rooms. The company also agreed
to give $?0 each year ou pastor's
Rev. L. S. Shealy, who succeed
ed Pastor Culbertson, served as pas
tor during the two years. Through
his efforts both the church and Sun
day school rolls were almost
doubled. We are sorry to have
lost Shealy from our mill work. He
served us well at Laurens Second,
Buffalo and LocKbart. We hope
that he may soon return to his first
Rev. J. T, Littlejohn is now the
beloved pastor at Lockhart. He has
already won a warm place in every
heart. Both he and the community
are optimistic over the splendid
out-look. During our recent cam
paign the church i ne rea.'ed the sala
ry to twenty dollars per week or
$1,040 yer year-a gain of $240.
The company was asked to increase
their contribution to $150. I rejoice
over the splendid week's work
&340 added to pastor's salary, to
say nothing of the good accomplish
ed by the teaching and preaching
each night at the church and from
house to house during the day.
Pastor Littlejohn needs no intro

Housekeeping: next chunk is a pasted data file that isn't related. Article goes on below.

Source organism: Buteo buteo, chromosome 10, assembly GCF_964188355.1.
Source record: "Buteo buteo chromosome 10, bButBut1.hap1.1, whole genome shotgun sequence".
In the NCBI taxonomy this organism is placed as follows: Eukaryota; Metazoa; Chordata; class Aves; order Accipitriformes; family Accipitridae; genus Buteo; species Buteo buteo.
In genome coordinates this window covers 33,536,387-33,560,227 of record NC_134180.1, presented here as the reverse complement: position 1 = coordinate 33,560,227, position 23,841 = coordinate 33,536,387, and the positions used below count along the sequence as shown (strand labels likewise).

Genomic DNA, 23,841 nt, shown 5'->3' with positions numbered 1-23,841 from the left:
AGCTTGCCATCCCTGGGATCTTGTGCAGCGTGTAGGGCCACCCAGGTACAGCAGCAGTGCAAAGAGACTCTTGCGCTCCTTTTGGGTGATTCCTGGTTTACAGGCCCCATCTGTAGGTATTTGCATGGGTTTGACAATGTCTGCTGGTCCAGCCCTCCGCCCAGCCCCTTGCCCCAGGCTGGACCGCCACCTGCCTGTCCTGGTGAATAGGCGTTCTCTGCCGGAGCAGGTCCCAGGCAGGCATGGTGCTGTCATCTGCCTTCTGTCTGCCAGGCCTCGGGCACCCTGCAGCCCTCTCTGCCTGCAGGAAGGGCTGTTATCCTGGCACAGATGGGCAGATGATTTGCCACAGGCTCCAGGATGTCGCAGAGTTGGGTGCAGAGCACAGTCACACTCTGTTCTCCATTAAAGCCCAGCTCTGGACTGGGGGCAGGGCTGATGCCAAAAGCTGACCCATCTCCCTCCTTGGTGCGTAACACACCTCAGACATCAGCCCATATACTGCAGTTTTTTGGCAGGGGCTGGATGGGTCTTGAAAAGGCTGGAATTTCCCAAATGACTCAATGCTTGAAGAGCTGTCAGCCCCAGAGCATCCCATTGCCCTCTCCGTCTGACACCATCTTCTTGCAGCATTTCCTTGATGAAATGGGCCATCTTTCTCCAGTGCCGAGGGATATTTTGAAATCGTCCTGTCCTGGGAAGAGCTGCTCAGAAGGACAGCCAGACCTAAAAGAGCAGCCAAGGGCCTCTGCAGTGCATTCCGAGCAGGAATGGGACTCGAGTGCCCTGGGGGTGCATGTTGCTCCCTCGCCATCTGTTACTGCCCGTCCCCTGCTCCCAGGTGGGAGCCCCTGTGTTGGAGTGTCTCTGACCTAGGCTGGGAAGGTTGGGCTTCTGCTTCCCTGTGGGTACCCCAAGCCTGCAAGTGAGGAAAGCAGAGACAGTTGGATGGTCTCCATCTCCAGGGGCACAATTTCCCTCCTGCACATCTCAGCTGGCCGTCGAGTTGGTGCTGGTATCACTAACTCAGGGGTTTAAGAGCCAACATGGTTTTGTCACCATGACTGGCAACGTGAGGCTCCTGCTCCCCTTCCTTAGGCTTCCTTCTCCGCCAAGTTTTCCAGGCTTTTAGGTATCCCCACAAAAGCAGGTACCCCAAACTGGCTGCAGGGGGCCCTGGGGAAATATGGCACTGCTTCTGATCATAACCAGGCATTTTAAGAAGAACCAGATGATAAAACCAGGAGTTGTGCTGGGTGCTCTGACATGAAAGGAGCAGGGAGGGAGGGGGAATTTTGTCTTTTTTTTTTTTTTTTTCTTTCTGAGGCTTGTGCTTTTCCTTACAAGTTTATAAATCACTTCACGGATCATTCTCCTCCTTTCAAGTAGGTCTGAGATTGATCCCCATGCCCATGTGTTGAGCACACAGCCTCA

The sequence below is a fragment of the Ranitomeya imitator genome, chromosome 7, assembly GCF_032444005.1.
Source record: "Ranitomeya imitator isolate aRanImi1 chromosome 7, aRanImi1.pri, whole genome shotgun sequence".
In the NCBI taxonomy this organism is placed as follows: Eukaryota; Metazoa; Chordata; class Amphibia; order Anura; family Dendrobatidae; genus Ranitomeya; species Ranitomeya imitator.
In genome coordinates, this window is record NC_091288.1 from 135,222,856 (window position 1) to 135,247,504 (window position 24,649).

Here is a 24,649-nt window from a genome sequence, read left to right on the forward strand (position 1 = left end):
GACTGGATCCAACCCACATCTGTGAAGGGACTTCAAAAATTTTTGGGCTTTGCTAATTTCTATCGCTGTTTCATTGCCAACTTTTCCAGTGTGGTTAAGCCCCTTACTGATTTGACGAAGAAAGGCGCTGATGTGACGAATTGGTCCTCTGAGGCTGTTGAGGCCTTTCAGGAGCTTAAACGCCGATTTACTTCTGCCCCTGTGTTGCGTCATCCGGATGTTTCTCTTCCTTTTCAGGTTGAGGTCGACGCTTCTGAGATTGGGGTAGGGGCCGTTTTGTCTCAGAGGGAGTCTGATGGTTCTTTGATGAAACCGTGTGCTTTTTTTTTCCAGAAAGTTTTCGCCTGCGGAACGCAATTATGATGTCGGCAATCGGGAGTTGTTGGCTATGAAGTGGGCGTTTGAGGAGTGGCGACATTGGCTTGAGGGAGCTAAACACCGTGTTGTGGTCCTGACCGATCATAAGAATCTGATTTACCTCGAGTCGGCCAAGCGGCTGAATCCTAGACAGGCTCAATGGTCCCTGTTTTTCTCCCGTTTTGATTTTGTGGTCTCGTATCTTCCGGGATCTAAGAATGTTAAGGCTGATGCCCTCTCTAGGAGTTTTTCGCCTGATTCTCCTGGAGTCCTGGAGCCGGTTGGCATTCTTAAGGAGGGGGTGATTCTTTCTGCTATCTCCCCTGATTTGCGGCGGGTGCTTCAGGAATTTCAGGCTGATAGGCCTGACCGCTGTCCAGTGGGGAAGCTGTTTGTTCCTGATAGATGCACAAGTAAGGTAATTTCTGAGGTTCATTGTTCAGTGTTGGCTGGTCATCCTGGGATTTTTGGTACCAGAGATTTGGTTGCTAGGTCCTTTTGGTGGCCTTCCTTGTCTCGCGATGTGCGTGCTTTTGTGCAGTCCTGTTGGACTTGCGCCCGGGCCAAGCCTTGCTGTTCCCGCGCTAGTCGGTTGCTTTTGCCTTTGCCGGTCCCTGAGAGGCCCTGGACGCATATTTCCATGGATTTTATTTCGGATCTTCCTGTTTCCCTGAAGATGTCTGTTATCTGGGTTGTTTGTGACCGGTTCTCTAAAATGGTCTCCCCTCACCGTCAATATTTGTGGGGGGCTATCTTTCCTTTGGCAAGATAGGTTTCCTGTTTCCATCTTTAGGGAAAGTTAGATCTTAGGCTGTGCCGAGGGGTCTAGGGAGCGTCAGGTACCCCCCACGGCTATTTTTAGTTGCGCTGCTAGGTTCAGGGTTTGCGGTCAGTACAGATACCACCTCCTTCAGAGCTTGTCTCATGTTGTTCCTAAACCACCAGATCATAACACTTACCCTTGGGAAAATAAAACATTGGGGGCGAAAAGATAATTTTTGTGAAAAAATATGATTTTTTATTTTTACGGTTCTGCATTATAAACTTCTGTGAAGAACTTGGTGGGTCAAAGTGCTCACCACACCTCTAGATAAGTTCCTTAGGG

duction to South Carolina Baptists.
He made himself felt for every de
nominational cause in the Edge
field Association. Already he
has entered into the life of the
Union County Association. Mrs.
Littlejohn is identified with every
phase of the W. M. TJ. work in the
church. ' _
Put on Shirt With Care.
Hereafter, all ye people who
wear shirts, men or women, be care
ful how you don this very essential
garment. Our friend Gus Edmunds
who graduated in road building and
is now engaged in bigger things
building a cantonment for the gov
ernment-came home from Colum
bia Sunday, where he has been work
ing for the past month. While on
the streets Monday morning Mr.
Edmunds told us to always put on
our shirt with care so as to avoid
the experience he bad. One morn
ing last week while dressing hur
riedly he put his shirt on wrong
side out and his room-mate told
him at the time that he would have
"bad luck" for making such an in
gregious blunder. Sure euough,
when he went to the station in Col
umbia Sunday morning to come
home after an absence of several
weeks, he "got left" and had to
wait for the next train. Again,
when he came over from his home
Monday morning to return to Col
umbia he "got left," the train hav
ing departed a few minutes before
his arrival. Never put on your
shirt or shirtwaist wrong-side out
Music at Woman's Meeting.
The Woman's Missionary Union
which will meet at Hardy's August
28, will be unusually fortunate this
year in the splendid music which
will be furnished each day by the
North Augusta choir, Mr. Hender
son leader. Our good women from
all over Edgefield association will
be constrained to attend on this ac
count if no other.
Mr. and Mrs. M. M. Padgett
have issued invitations to the mar